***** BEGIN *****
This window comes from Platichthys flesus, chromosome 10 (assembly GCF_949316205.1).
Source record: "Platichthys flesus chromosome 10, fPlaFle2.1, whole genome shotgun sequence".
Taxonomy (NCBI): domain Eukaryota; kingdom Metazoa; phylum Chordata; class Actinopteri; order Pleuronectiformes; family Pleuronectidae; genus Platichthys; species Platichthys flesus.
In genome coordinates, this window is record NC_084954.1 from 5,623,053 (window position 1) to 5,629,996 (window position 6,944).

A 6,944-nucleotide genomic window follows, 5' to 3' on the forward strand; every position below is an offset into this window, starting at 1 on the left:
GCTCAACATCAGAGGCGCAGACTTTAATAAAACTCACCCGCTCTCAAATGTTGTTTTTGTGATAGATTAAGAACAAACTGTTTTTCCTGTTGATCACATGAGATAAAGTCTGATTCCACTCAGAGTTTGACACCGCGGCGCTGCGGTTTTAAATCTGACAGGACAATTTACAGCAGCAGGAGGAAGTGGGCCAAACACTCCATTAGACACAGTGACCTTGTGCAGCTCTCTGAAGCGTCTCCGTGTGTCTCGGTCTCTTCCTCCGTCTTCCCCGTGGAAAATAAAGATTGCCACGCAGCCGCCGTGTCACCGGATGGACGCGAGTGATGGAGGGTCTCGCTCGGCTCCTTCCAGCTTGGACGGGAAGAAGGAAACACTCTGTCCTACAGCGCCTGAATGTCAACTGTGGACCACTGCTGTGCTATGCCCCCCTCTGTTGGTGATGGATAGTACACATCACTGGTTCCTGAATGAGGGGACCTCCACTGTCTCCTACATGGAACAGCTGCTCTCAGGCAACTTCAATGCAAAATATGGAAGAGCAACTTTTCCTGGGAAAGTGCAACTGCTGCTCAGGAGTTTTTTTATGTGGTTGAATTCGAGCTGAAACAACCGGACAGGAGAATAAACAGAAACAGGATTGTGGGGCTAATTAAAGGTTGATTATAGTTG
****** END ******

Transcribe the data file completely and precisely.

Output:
This window comes from Platichthys flesus, chromosome 10 (assembly GCF_949316205.1).
Source record: "Platichthys flesus chromosome 10, fPlaFle2.1, whole genome shotgun sequence".
Taxonomy (NCBI): domain Eukaryota; kingdom Metazoa; phylum Chordata; class Actinopteri; order Pleuronectiformes; family Pleuronectidae; genus Platichthys; species Platichthys flesus.
In genome coordinates, this window is record NC_084954.1 from 5,623,053 (window position 1) to 5,629,996 (window position 6,944).

A 6,944-nucleotide genomic window follows, 5' to 3' on the forward strand; every position below is an offset into this window, starting at 1 on the left:
GCTCAACATCAGAGGCGCAGACTTTAATAAAACTCACCCGCTCTCAAATGTTGTTTTTGTGATAGATTAAGAACAAACTGTTTTTCCTGTTGATCACATGAGATAAAGTCTGATTCCACTCAGAGTTTGACACCGCGGCGCTGCGGTTTTAAATCTGACAGGACAATTTACAGCAGCAGGAGGAAGTGGGCCAAACACTCCATTAGACACAGTGACCTTGTGCAGCTCTCTGAAGCGTCTCCGTGTGTCTCGGTCTCTTCCTCCGTCTTCCCCGTGGAAAATAAAGATTGCCACGCAGCCGCCGTGTCACCGGATGGACGCGAGTGATGGAGGGTCTCGCTCGGCTCCTTCCAGCTTGGACGGGAAGAAGGAAACACTCTGTCCTACAGCGCCTGAATGTCAACTGTGGACCACTGCTGTGCTATGCCCCCCTCTGTTGGTGATGGATAGTACACATCACTGGTTCCTGAATGAGGGGACCTCCACTGTCTCCTACATGGAACAGCTGCTCTCAGGCAACTTCAATGCAAAATATGGAAGAGCAACTTTTCCTGGGAAAGTGCAACTGCTGCTCAGGAGTTTTTTTATGTGGTTGAATTCGAGCTGAAACAACCGGACAGGAGAATAAACAGAAACAGGATTGTGGGGCTAATTAAAGGTTGATTATAGTTG